Scott Hicks adapts the Nicholas Sparks novel The Lucky One to the big screen with two more than capable leads that manage to find a strong connection in a somewhat weak story. Zac Efron‘s strength as a growing actor is almost surprising as he believably transforms himself from high school superstar to a full-blown Marine. His co-star Taylor Schilling also impresses with a performance that should put her on the map as an actresses capable of displaying a wide range of raw emotional intensity. The Lucky One isn’t the best Nicholas Sparks adaptation, but it’s far from the worst.
Logan (Zac Efron) is a celebrated Marine that has finally returned home after three grueling tours that ended in death for most of his friends. He somehow made it out alive and he mostly thinks he owes his life to a mysterious girl on a picture he found while on duty. He’s made it his goal to track down this complete stranger and thank her for keeping him safe during the hard times of warfare.
The girls name is Beth (Taylor Schilling) and he finds her, but can’t seem to find the words to describe his gratitude. So, instead of simply saying thanks and going his way, he slowly starts to form a relationship with her, despite her ex-husband trying his best to keep the two apart. From that point on the two share feelings for each other and open their hearts up to one another and realize that they both just might be the key to each other’s lives.
The Lucky One is a safe and formulaic approach to a genre that has been winning women’s hearts over for decades. There’s nothing wrong with it at all, but accepting The Lucky One means you’ll have to get over some of the over-dramatic acting and sappy lines of dialogue that are sprinkled throughout. You’ll also have to accept the love story, even though it’s fairly implausible and downright creepy from a certain perspective.
I was able to look past it and find a romance that didn’t offend me as much as I’d thought. This is mostly due to Zac Efron’s uncanny ability to act. I never thought I’d be saying this, but the man is growing into a fine actor of his generation. He can play the part and walk the walk without hesitation and with full awareness of the scene in which he’s in. Efron brings a screen presence that might just surprise you, especially those that immediately disregard him because of his previous acting credits.
His co-star Taylor Schilling shares the emotions and provides a performance that is equally impressive, if not slightly more eye-opening, only because I’ve never heard of her until this point. The two share strong chemistry and it’s that chemistry that holds the film together, even with its countless flaws.
The ending just might be one of the biggest flaws, because it plays out so much like a Lifetime Channel movie and not so much like a studio production. Some things get a little too mushy for my tastes, but that just might be because I’m not exactly the film’s target audience.
Still, the film works because of its simple intentions and director Scott Hicks’ ability to play on that simplicity and deliver a familiar and acceptable romance.
Warner Brothers’ 1080p video transfer absolutely glows. The film’s picture is very warm and welcoming, which means natural skin tones and mostly stable clarity. I noticed some blur and impartial detail during a few up close shots, but a majority of the transfer is bursting full of color and most of that thanks belongs to the beautiful scenery shot by cinematographer Alar Kivilo.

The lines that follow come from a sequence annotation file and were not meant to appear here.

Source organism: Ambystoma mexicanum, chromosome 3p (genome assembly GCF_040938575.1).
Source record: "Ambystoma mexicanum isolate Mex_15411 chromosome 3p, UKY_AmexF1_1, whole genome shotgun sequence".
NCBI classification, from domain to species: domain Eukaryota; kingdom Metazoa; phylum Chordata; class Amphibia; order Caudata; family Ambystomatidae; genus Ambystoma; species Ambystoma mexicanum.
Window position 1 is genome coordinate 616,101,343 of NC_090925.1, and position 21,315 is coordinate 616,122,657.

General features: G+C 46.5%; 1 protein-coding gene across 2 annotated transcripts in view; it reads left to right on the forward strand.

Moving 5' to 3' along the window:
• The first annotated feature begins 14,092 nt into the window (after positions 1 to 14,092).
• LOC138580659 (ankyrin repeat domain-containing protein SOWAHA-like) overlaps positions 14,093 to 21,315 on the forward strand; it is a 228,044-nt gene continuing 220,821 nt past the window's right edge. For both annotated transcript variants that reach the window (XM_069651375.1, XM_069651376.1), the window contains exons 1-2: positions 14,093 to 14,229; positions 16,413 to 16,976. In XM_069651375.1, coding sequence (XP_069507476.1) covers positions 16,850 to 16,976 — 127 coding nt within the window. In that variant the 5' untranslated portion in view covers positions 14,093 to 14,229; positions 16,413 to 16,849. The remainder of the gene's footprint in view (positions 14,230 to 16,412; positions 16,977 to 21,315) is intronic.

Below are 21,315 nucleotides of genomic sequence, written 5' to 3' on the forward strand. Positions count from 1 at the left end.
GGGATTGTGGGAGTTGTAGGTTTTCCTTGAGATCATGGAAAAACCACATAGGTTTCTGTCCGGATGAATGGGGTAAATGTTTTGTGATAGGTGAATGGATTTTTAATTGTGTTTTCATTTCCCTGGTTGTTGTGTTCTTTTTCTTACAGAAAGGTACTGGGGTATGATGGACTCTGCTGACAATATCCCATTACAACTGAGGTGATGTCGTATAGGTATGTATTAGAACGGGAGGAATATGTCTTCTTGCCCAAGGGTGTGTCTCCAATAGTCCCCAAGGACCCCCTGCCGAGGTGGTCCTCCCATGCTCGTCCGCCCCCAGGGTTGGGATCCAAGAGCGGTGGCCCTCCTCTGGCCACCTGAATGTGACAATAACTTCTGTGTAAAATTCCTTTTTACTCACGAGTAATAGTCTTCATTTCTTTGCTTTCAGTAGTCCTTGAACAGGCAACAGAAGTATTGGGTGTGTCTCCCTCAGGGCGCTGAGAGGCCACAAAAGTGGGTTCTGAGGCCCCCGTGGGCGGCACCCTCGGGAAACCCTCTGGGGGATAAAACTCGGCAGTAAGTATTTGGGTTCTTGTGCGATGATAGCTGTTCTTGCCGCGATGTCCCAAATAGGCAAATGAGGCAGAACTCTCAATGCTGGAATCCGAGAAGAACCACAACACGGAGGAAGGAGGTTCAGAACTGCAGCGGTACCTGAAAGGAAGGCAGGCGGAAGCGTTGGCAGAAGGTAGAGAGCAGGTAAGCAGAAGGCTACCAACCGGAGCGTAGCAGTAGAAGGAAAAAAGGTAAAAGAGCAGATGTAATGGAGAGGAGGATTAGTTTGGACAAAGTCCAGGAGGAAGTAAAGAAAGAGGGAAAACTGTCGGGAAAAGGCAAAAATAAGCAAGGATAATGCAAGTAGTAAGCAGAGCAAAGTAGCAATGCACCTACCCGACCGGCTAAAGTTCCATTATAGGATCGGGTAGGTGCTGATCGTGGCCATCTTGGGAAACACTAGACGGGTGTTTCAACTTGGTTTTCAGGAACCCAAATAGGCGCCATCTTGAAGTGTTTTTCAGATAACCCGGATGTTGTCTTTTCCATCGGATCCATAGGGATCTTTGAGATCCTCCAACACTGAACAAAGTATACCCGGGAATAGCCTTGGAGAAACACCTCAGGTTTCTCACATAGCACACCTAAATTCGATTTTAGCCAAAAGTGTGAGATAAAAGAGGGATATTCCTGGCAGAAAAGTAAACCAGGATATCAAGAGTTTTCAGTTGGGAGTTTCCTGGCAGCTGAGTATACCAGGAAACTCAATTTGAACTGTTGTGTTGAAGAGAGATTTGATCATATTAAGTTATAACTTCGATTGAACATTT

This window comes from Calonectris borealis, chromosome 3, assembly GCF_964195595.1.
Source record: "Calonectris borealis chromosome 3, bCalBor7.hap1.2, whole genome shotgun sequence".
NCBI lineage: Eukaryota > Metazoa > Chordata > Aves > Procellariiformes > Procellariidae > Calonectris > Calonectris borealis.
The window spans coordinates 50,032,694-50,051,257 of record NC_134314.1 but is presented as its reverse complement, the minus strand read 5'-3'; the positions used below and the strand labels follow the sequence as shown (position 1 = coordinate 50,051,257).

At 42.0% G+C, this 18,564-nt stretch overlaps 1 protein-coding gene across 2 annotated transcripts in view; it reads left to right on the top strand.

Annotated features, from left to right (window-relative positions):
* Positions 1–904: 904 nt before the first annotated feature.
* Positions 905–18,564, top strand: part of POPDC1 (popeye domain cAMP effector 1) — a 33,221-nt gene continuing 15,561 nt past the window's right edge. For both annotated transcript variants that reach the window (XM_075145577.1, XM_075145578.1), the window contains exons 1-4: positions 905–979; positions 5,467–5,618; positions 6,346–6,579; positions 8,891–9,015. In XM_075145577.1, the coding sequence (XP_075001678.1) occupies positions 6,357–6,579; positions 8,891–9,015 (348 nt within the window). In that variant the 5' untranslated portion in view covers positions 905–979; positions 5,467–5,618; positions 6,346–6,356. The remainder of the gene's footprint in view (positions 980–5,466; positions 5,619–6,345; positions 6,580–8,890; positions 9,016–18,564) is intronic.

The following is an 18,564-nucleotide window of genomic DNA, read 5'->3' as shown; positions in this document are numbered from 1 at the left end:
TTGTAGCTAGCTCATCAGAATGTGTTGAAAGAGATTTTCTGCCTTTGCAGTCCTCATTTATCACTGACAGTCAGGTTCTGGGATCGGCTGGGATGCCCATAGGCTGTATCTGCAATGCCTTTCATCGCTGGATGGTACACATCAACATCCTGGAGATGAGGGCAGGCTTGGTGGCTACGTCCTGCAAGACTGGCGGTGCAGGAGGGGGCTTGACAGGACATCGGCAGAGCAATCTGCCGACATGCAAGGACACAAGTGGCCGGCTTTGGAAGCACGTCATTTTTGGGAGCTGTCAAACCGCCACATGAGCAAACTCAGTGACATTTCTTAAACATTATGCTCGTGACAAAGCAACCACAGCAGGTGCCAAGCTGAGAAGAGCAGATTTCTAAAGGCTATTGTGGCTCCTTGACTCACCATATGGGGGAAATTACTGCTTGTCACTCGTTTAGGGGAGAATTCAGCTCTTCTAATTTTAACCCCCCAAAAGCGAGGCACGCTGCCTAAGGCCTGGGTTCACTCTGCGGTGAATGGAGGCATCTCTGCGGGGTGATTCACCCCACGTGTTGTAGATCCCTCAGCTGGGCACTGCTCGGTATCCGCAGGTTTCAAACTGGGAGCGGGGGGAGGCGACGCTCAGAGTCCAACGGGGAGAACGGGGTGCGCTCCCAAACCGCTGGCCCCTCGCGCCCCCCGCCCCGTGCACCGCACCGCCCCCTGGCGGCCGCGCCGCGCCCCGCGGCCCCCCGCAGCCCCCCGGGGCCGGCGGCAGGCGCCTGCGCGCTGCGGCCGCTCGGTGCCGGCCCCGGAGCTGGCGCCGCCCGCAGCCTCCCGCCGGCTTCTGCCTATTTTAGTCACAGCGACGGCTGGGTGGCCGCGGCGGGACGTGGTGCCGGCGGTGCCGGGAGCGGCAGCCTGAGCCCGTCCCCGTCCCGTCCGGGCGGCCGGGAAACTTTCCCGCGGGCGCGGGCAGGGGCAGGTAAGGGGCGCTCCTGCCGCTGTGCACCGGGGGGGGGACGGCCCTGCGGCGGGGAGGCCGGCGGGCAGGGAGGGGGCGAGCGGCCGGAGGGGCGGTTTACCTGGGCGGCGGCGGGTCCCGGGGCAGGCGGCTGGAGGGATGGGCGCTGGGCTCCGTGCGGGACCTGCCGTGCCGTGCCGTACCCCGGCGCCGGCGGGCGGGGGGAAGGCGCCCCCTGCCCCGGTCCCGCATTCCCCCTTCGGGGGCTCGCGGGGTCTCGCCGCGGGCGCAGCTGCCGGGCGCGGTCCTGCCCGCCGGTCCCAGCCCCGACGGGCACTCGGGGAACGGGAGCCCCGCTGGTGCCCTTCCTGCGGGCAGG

The 5.1 DTS-HD Master Audio track spoils your eardrums early on, whenever the film has flashbacks to war and gunfire, but then becomes a soothing experience as dialogue is mostly rendered on the front channels, with the back channels sticking with the basic sound of nature and all that it brings. Romantic films rarely get perfect scores in this department, but only because they’re held at a disadvantage due to mostly consisting of talking and subtle noises. The Lucky One mostly fits into that standard, but it does get a few points for featuring a small amount of action and range during the opening war scenes.
The combo pack only comes with three short special features, a DVD copy and a digital copy. Here’s a full list below:
- Zac Efron Becomes a Marine (HD): A short piece that details Efron’s extensive training to play the part of a Marine. It contains footage of the cast and crew discussing Efron’s commitment to the role.
- Watch the Sparks Fly: The Romantic World of The Lucky One (HD): Another short feature that introduces author Nicholas Sparks and talks more about his involvement with his books that are adapted to films. Efron and Sparks are shown in a brief interview where the two go on to discuss how to properly bring the characters to life on the screen.
- Zac and Taylor’s Amazing Chemistry (HD): A look at how important the chemistry of the two leads was to both the actors and director Scott Hicks. Footage from their test screening is shown that gives you an early peek at the characters forming.
- DVD Copy
- UltraViolet Digital Copy
Approaching The Lucky One should be straight forward and fairly easy. You should know exactly what to expect, because of the material it’s based upon. Zac Efron and Taylor Schilling elevate some of the sappier dialogue and character points, but that still doesn’t make the film anything more than just another romance to please the ladies for a couple’s night. Nicholas Sparks makes specific novels that feature specific characters with similar flaws and The Lucky One fits that mold almost identically.
This review is based on a copy of the Blu-Ray that we received for reviewing purposes.
The Lucky One isn't the best Nicholas Sparks adaptation, but it's not the worst. It makes for yet another harmless romance that excels because of the chemistry between its two leads. The Blu-Ray is another fairly typical Warner Bros. release, which means it features strong video and audio, but weak bonus content.